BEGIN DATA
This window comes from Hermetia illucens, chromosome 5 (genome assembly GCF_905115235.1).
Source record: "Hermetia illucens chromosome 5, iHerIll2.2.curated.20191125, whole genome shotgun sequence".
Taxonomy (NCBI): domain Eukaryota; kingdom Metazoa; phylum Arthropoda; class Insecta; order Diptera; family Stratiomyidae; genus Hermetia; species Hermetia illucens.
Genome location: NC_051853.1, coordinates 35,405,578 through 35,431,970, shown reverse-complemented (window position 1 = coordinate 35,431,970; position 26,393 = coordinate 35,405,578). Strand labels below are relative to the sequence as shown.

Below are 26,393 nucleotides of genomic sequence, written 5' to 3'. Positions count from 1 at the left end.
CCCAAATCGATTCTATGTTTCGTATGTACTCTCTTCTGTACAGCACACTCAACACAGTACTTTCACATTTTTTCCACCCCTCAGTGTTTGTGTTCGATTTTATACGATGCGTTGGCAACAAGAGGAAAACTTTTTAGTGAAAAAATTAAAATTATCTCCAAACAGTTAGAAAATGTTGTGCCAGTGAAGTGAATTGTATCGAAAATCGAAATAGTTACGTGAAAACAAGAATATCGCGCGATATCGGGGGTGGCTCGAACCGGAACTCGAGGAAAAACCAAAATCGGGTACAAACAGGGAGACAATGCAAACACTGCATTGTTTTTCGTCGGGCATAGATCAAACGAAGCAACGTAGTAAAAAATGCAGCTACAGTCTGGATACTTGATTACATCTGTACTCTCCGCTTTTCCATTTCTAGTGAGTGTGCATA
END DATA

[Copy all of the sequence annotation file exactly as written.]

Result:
This window comes from Hermetia illucens, chromosome 5 (genome assembly GCF_905115235.1).
Source record: "Hermetia illucens chromosome 5, iHerIll2.2.curated.20191125, whole genome shotgun sequence".
Taxonomy (NCBI): domain Eukaryota; kingdom Metazoa; phylum Arthropoda; class Insecta; order Diptera; family Stratiomyidae; genus Hermetia; species Hermetia illucens.
Genome location: NC_051853.1, coordinates 35,405,578 through 35,431,970, shown reverse-complemented (window position 1 = coordinate 35,431,970; position 26,393 = coordinate 35,405,578). Strand labels below are relative to the sequence as shown.

Below are 26,393 nucleotides of genomic sequence, written 5' to 3'. Positions count from 1 at the left end.
CCCAAATCGATTCTATGTTTCGTATGTACTCTCTTCTGTACAGCACACTCAACACAGTACTTTCACATTTTTTCCACCCCTCAGTGTTTGTGTTCGATTTTATACGATGCGTTGGCAACAAGAGGAAAACTTTTTAGTGAAAAAATTAAAATTATCTCCAAACAGTTAGAAAATGTTGTGCCAGTGAAGTGAATTGTATCGAAAATCGAAATAGTTACGTGAAAACAAGAATATCGCGCGATATCGGGGGTGGCTCGAACCGGAACTCGAGGAAAAACCAAAATCGGGTACAAACAGGGAGACAATGCAAACACTGCATTGTTTTTCGTCGGGCATAGATCAAACGAAGCAACGTAGTAAAAAATGCAGCTACAGTCTGGATACTTGATTACATCTGTACTCTCCGCTTTTCCATTTCTAGTGAGTGTGCATA